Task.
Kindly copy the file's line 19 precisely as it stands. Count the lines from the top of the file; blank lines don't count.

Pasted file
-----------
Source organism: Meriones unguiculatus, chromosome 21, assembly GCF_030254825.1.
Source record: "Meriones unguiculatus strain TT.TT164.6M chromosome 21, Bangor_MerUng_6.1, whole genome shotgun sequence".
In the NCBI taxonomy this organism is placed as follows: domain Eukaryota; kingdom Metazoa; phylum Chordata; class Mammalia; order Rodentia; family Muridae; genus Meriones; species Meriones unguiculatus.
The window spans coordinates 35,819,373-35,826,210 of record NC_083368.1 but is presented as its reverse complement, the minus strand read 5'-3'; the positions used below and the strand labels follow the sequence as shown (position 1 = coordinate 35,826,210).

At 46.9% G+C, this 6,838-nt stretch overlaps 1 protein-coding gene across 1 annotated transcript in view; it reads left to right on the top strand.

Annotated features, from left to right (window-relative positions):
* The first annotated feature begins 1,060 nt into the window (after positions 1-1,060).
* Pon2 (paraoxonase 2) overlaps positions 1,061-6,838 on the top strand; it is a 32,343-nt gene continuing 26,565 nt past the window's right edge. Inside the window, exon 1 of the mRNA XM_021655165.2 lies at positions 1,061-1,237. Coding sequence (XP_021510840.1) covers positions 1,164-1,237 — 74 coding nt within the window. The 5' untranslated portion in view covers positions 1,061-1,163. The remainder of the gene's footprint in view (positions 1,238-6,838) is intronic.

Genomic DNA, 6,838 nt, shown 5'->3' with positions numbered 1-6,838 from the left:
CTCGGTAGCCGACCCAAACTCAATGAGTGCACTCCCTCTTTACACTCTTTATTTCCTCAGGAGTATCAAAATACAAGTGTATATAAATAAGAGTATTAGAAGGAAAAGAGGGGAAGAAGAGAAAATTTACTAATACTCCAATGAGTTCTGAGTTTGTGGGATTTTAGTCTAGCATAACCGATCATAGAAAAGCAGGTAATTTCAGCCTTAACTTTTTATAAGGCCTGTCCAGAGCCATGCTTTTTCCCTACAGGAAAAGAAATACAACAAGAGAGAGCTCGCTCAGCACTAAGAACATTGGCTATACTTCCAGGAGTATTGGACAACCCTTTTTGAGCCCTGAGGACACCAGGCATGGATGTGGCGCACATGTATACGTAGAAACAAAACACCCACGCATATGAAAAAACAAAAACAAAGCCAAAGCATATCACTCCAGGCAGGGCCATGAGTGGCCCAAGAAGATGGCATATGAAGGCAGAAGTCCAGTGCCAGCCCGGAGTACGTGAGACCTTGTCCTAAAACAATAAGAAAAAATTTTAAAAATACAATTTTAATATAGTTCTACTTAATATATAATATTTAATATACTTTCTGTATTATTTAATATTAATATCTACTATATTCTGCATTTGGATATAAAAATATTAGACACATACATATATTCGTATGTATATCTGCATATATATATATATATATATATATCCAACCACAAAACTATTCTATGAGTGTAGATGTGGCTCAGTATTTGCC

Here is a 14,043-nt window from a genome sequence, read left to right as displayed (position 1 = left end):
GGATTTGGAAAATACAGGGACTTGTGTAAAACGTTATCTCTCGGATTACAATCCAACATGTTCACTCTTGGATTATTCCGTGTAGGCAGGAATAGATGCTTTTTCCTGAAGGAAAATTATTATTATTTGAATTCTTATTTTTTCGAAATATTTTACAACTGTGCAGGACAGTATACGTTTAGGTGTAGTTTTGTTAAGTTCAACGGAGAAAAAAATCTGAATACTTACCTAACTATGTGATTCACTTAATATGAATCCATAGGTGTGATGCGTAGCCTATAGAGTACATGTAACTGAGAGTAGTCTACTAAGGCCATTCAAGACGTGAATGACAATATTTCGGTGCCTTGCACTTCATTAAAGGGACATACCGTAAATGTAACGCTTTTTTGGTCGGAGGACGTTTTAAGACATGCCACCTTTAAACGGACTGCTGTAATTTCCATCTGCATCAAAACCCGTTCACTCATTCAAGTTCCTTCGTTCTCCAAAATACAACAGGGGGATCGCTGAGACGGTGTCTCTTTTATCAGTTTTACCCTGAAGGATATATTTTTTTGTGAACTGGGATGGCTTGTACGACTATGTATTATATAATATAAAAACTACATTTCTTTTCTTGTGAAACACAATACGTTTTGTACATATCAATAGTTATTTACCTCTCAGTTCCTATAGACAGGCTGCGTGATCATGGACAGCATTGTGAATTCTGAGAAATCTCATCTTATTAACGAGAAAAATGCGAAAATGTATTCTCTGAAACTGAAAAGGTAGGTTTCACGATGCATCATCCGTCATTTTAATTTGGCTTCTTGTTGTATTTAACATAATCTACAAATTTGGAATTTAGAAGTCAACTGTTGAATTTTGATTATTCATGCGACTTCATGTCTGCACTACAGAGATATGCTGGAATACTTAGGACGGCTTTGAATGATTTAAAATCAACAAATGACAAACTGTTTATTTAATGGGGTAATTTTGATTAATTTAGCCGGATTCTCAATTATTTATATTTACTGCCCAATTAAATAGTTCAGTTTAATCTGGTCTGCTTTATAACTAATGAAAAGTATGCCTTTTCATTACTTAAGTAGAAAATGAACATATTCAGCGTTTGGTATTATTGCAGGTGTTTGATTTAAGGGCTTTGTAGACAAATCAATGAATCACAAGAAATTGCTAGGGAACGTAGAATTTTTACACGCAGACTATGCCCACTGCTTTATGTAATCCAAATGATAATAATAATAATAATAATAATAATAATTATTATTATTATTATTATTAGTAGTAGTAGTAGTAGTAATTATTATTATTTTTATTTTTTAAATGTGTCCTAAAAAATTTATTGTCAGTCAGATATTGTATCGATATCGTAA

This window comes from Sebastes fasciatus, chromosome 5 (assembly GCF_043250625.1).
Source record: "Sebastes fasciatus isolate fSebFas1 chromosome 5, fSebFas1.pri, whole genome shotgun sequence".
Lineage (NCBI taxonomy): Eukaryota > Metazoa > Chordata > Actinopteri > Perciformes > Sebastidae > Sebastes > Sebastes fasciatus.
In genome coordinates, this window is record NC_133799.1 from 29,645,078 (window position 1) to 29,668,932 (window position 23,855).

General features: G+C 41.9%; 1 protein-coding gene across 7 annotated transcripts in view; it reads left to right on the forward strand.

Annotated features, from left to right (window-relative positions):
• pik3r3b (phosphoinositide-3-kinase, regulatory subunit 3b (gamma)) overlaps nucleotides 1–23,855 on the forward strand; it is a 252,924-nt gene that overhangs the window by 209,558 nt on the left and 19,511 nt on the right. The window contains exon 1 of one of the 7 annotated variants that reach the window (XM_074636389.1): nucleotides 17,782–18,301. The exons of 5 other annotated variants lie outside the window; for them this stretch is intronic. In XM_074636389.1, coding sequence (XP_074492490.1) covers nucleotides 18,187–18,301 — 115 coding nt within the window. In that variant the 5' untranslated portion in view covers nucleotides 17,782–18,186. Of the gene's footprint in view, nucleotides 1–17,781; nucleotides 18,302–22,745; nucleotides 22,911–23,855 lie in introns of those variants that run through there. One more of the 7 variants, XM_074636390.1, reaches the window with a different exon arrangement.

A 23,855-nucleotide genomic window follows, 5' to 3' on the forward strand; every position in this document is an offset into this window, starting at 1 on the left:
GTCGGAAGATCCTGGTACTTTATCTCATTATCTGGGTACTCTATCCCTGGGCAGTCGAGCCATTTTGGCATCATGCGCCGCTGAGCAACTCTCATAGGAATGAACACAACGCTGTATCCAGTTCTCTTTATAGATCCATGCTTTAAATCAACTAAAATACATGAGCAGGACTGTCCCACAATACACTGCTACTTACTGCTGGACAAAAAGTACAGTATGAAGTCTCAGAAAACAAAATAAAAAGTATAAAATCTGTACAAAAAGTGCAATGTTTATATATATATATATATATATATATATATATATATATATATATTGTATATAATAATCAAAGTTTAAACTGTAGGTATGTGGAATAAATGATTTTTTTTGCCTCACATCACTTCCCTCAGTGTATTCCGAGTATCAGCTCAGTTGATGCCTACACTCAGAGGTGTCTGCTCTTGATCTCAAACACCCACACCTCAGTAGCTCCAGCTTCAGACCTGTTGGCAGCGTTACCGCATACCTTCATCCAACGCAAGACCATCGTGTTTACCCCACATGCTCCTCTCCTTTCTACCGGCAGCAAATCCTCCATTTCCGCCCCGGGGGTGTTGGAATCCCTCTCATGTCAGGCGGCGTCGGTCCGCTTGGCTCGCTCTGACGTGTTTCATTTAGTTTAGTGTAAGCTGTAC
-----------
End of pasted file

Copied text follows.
• pik3r3b (phosphoinositide-3-kinase, regulatory subunit 3b (gamma)) overlaps nucleotides 1–23,855 on the forward strand; it is a 252,924-nt gene that overhangs the window by 209,558 nt on the left and 19,511 nt on the right. The window contains exon 1 of one of the 7 annotated variants that reach the window (XM_074636389.1): nucleotides 17,782–18,301. The exons of 5 other annotated variants lie outside the window; for them this stretch is intronic. In XM_074636389.1, coding sequence (XP_074492490.1) covers nucleotides 18,187–18,301 — 115 coding nt within the window. In that variant the 5' untranslated portion in view covers nucleotides 17,782–18,186. Of the gene's footprint in view, nucleotides 1–17,781; nucleotides 18,302–22,745; nucleotides 22,911–23,855 lie in introns of those variants that run through there. One more of the 7 variants, XM_074636390.1, reaches the window with a different exon arrangement.